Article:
Anyone for a polar nude dip in this lake? Posted by Hello

This is were the PCT connects, cutting a trail from the northeast to a southwesterly direction toward the nearby Surprise Lake a ridgeline over. There is still a lot of snow up here. The PCT is difficult to make out unless you already know where it goes. We head up around the lower lake across a field of crusty and still clean snow to view the other lake. Then it's lunch time and an hour or so of enjoying the snow-bowl. We're naked, in the snow, and it feels wonderfully. No cold at all. And there isn't a better way to get some sun than to stand out in the middle of a field of glaring white snow in full afternoon sunlight!

Eventually, you have to head back and this is where my misfortune happened. We'd crossed a creek earlier . . . probing and trusting the thick snow pack to hold. This time it didn't and my weight broke through, plunging me into a ice-cold frigid creek flowing underneath the snow all the way up to my shoulders.

I wasn't hurt (except the shock and my pride). The snow kinda cushioned the slow drop. But wet I was . . . shoes and socks submerged as was most of me up to my shoulders before I could right myself, stand up and climb my way out of the hole I'd made. And I made a discovery. Being nude saved my ass. If I'd been wearing clothes they would have been drenched and sucking the heat straight out of my body. As it was . . . the water rolled off my naked skin and the sun was quickly soothing those goosebumps down. Guess I'm kinda ready for next years New Year's Arctic Plunge now.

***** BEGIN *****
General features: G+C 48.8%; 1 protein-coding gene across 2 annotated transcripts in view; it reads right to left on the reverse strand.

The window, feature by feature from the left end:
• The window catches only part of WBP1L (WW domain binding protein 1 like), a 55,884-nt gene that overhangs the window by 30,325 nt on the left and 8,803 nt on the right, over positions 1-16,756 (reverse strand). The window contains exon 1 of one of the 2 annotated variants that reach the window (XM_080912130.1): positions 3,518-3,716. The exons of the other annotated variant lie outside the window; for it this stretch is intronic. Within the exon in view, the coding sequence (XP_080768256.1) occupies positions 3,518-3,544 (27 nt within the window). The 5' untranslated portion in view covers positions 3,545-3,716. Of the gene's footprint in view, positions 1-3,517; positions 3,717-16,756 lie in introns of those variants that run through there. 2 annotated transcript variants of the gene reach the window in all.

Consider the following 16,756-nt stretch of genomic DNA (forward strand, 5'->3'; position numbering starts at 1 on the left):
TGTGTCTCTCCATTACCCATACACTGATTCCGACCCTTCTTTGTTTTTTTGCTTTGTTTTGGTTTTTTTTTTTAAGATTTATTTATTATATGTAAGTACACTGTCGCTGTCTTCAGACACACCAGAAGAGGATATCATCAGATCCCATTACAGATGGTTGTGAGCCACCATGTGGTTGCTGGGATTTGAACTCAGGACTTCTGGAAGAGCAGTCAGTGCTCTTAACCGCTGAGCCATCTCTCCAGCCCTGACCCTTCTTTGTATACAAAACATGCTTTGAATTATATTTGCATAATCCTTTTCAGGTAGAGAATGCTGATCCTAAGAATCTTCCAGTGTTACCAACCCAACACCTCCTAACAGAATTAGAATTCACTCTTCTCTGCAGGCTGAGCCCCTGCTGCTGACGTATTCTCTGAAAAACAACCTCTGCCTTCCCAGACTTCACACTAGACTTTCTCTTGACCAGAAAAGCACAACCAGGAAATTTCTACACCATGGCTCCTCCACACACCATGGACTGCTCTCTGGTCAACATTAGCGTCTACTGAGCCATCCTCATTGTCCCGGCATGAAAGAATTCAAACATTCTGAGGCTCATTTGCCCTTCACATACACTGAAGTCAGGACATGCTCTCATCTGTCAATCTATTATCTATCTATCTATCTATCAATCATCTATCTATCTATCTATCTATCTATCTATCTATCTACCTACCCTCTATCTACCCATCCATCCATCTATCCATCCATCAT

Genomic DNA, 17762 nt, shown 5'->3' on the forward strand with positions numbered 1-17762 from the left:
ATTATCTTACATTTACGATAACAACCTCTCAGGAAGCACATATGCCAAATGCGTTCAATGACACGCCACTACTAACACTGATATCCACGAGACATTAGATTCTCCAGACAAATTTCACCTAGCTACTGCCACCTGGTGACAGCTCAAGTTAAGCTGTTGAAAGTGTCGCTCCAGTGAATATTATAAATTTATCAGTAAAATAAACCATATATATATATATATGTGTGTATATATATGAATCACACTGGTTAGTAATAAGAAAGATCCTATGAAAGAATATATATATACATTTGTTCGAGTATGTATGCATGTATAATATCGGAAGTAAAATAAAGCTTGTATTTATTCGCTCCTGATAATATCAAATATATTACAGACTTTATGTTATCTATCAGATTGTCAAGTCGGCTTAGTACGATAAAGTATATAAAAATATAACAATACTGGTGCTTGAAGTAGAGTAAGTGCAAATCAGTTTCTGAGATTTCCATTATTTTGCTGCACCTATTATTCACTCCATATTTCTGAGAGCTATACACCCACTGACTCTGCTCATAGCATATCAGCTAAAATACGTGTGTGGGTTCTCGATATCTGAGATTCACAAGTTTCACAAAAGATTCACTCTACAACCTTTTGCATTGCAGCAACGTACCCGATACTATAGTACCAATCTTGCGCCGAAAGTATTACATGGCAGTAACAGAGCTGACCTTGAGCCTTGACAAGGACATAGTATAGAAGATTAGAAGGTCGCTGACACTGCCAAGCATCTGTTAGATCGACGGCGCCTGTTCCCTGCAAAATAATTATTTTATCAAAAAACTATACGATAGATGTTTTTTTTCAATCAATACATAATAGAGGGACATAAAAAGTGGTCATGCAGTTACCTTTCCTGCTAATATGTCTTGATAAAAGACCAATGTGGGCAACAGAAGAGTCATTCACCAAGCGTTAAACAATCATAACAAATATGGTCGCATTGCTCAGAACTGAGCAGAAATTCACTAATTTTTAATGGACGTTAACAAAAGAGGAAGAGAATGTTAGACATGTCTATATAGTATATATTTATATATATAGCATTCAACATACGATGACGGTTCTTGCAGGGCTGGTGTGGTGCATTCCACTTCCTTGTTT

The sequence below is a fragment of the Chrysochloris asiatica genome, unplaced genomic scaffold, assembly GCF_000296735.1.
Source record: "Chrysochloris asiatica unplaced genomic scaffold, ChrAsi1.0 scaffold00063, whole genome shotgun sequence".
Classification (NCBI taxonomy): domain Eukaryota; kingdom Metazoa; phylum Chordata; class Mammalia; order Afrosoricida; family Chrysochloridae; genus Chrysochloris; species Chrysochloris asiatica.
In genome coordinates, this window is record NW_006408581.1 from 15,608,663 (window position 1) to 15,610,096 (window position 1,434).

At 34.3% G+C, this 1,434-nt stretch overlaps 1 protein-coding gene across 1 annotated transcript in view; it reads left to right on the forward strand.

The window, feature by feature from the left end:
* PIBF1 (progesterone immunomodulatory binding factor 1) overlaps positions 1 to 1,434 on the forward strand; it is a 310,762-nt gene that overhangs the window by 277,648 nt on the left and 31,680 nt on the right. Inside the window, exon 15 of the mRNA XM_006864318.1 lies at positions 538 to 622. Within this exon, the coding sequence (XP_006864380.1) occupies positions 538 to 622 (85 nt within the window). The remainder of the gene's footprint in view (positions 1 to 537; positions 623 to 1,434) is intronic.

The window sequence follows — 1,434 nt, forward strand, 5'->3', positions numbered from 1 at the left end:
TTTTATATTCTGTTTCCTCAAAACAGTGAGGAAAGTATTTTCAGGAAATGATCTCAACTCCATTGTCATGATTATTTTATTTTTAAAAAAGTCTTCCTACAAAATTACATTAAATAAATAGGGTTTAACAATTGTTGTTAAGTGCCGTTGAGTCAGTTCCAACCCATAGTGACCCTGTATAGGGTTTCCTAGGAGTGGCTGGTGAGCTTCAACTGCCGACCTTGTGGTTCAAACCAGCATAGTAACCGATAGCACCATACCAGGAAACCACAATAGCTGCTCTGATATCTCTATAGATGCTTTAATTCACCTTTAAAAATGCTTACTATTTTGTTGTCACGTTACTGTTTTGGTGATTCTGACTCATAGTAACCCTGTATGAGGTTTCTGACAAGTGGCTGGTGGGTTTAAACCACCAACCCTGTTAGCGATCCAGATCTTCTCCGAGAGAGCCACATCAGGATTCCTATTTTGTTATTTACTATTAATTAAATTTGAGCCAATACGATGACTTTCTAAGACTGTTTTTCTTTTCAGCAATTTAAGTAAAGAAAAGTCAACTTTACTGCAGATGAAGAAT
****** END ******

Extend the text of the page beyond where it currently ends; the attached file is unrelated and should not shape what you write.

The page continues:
We headed back down after making sure I didn't break anything and that my pack was really water resistant. It was as I found a warm and dry log to sit on and switch out my sopping wet socks for dry ones. Then off we went, the hiking bringing my internal furnace online again.

We dawdled all the way down. Jeez, you know it's going to end and you just don't want to have to put on clothes again. We've had everything . . . wind, bright sunlight, snow and everything in between (I even went ice bathing).

The trailhead was as we left it earlier . . . just our cars. Reluctantly we got dressed and headed back to the highway. Tunnel Creek is a great weekday nude hike, and except for the switchbacks, sight distance is adequate for advance warning of approaching hikers. The lakes at the top provide lots of areas for frolicking around au'natural, and I would imagine the lakes, being shallow, would made for good skinny-dipping later in the summer.